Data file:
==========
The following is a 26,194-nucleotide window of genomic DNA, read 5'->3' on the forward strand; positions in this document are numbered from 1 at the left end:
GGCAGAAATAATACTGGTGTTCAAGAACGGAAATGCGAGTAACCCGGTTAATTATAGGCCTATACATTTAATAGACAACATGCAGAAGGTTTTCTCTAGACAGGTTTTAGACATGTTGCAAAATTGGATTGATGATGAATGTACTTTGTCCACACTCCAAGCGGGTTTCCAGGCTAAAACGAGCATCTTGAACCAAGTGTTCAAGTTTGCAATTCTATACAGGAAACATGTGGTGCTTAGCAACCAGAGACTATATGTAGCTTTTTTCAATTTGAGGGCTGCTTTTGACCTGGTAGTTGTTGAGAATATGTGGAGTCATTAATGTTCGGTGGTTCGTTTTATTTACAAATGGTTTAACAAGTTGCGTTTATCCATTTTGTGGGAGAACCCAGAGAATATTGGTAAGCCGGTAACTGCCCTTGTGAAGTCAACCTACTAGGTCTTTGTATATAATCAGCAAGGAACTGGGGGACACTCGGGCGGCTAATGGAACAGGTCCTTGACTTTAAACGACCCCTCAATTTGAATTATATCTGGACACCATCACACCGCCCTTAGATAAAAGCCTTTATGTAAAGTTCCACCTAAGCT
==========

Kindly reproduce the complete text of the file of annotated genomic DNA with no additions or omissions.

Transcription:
The following is a 26,194-nucleotide window of genomic DNA, read 5'->3' on the forward strand; positions in this document are numbered from 1 at the left end:
GGCAGAAATAATACTGGTGTTCAAGAACGGAAATGCGAGTAACCCGGTTAATTATAGGCCTATACATTTAATAGACAACATGCAGAAGGTTTTCTCTAGACAGGTTTTAGACATGTTGCAAAATTGGATTGATGATGAATGTACTTTGTCCACACTCCAAGCGGGTTTCCAGGCTAAAACGAGCATCTTGAACCAAGTGTTCAAGTTTGCAATTCTATACAGGAAACATGTGGTGCTTAGCAACCAGAGACTATATGTAGCTTTTTTCAATTTGAGGGCTGCTTTTGACCTGGTAGTTGTTGAGAATATGTGGAGTCATTAATGTTCGGTGGTTCGTTTTATTTACAAATGGTTTAACAAGTTGCGTTTATCCATTTTGTGGGAGAACCCAGAGAATATTGGTAAGCCGGTAACTGCCCTTGTGAAGTCAACCTACTAGGTCTTTGTATATAATCAGCAAGGAACTGGGGGACACTCGGGCGGCTAATGGAACAGGTCCTTGACTTTAAACGACCCCTCAATTTGAATTATATCTGGACACCATCACACCGCCCTTAGATAAAAGCCTTTATGTAAAGTTCCACCTAAGCT